“Game of Thrones” styles itself after “The Wire” in numerous ways, but few are as prominent as the way both shows save their climactic moments for the penultimate episode of a season and fill a finale entirely with falling action. In doing so, the show gains a more heady, literary feel. More than a few critics consider “The Wire” to be TV’s greatest novel, and “Game of Thrones” has similar, lofty aspirations with its source material. But “Mhysa” falls flat in its attempt to ape “The Wire” (and previous seasons of “Thrones”). What should provide closure to a season of labyrinthine plotlines ends up being little more than an hour-long preview for the next season.
One of the biggest difficulties in “Game of Thrones” is the sheer breadth of the story. So many characters and stories are playing out at once that a single episode can’t manage to advance them all. This was an enormous crutch in earlier seasons, but by now the show has become streamlined enough that each hour spent in Westeros (and the lands beyond) no longer drags or flits awkwardly from region to region. Like “The Wire,” characters are afforded little screen time but use what they’re given masterfully, and the story clicks on at an even pace. “Mhysa” is tripped up by these long forgotten pitfalls. It ensures that we see each character off before ten months spent without them, but in doing so it crams too much into one hour, and little is given the chance to shine. Arya seems to be developing a violent streak, Roose Bolton and Walder Frey gloat over their bloody victory, and Shae rebuffs an offer to flee King’s Landing forever, but these moments neither provide serious development nor a satisfying capstone to the season. The only thing they really offer is a last glance at our various heroes and villains; moments we are supposed to remember when season four starts to unfold next year, yet moments that are completely unmemorable in their own right.
Yet there are a few pieces here that would be vastly more entertaining, were they housed in a different episode. Every moment Sam touches feels like genuine finale material. In his dealings with Bran and Jon he is finally given a chance to blossom into a hero, someone with vast knowledge who can offer aid and protection. “Mhysa” portrays a Samwell Tarly that has made the most of the little time he spends onscreen: the man who cowered before White Walkers ten episodes ago now confidently councils others on how to destroy them. And Bran’s walk away from the camera and into the wild unknown provides a nice visual parallel from last season’s ender. Bran is still on the move, but now he does so with purpose. Theon’s tale finally grows interesting after a season’s worth of repetitive material that tortured the viewer as much as it did Theon, but even then the story only comes alive when Theon isn’t on screen. When we lay eyes on Theon, all we see is more violence, more screaming, and more material that would not seem out of place in a torture porn flick. When Theon is merely the topic of conversation among others, we discover the identity of his torturer and get a stirring buildup to a rescue that’s sure to come next year.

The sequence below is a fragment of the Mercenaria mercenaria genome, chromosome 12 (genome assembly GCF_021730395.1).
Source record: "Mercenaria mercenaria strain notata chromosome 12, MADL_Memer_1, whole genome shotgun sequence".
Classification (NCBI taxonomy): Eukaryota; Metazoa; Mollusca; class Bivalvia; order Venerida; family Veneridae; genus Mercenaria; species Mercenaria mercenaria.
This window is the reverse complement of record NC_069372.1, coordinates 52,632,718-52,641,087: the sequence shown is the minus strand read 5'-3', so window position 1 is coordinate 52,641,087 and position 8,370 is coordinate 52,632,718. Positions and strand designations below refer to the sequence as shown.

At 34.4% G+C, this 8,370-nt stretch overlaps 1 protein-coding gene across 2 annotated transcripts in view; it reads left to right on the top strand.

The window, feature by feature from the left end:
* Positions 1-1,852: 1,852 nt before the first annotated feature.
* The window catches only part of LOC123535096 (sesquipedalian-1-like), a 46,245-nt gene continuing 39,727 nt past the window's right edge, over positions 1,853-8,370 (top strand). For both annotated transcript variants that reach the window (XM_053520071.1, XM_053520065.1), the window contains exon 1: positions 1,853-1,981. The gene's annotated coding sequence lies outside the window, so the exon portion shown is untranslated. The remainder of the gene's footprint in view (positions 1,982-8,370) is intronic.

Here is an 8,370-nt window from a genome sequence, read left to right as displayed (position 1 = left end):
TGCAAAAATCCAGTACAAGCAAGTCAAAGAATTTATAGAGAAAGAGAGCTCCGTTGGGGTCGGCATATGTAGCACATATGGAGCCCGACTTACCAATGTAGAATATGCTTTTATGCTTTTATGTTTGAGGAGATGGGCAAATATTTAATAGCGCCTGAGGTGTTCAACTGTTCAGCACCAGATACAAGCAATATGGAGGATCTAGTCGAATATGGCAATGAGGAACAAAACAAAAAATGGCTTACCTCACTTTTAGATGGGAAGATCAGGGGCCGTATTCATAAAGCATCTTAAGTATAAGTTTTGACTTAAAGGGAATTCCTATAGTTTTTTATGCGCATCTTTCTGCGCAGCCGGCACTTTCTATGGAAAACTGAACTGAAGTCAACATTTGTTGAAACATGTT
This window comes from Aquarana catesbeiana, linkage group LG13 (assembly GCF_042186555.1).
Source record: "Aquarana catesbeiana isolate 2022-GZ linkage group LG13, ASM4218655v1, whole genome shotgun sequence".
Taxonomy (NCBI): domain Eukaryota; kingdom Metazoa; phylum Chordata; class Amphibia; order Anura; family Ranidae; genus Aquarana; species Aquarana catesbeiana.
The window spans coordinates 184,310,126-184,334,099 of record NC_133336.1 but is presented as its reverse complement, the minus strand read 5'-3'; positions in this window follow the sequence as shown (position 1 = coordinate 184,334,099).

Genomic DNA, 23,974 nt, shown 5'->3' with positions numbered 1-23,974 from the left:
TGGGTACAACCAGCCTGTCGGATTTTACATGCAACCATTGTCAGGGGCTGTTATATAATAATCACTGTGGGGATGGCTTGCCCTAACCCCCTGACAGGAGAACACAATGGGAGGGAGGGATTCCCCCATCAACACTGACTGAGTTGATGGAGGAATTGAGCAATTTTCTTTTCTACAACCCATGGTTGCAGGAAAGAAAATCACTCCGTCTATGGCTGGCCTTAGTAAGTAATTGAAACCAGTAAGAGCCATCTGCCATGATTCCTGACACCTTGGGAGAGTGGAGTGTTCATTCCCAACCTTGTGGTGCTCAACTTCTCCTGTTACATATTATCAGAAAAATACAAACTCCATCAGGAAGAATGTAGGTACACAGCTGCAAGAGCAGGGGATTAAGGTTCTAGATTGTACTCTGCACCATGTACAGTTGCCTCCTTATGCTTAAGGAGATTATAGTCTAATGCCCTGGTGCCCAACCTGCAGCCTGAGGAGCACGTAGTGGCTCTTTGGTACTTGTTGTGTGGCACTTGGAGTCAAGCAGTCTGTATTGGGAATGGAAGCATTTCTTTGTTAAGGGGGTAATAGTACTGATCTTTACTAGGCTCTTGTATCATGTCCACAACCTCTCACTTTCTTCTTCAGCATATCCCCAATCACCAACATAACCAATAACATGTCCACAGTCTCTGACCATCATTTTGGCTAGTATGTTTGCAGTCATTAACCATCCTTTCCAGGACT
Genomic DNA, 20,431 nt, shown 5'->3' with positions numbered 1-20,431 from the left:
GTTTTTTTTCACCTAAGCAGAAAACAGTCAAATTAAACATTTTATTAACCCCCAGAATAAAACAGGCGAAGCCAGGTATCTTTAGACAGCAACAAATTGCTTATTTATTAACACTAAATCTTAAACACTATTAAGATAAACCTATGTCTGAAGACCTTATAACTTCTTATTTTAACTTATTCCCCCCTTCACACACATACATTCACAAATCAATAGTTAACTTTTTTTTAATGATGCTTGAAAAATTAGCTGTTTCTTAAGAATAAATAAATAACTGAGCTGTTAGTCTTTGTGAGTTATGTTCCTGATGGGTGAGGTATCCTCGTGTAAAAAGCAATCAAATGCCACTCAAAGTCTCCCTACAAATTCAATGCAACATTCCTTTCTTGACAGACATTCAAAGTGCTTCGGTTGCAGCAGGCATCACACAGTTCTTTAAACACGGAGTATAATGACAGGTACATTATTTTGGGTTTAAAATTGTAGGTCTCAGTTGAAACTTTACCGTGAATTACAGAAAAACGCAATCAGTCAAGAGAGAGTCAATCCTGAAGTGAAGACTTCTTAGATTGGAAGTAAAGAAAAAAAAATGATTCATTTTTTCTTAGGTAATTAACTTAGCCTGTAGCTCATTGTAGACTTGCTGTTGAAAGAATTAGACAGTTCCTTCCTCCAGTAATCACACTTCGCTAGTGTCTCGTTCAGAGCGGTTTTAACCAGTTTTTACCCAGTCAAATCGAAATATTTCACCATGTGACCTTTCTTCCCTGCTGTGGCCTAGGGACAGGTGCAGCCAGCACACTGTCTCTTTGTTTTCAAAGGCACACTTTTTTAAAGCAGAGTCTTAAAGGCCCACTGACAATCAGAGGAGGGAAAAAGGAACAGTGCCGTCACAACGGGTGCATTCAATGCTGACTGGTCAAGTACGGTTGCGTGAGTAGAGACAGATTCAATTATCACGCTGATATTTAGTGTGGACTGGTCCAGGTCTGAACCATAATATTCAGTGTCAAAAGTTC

The season’s final moments offer up the biggest offense in showing us material we simply don’t have the time to sit through. Visually, an entire city’s worth of slaves reaching out to touch Dany is terrific stuff, but it’s something we’ve seen time and time again. She’s been welcomed by the remnants of Khal Drogo’s Khalasar, by the Unsullied and by the Second Sons, previously. The “will they or won’t they” tension we get with the slaves of Yunkai is the exact same thing we felt before the Unsullied agreed to fight in Dany’s name. In the middle of a season this would be ideal, but as the last breath of the season it is little besides uninspiring. The previous two seasons of “Game of Thrones” introduced something a new element that promised to change the titular game forever. “Mhysa” introduces little twists here and there, but an episode full of piddling cliffhangers will never compare to the scream of a dragon or a White Walker. As an adaptation of half a book, there simply might not be enough material at the halfway point to offer up a suitable finale. But “Game of Thrones” should be able to thrive as its own entity, and “Mhysa” is a stumbling point after a sure-footed season.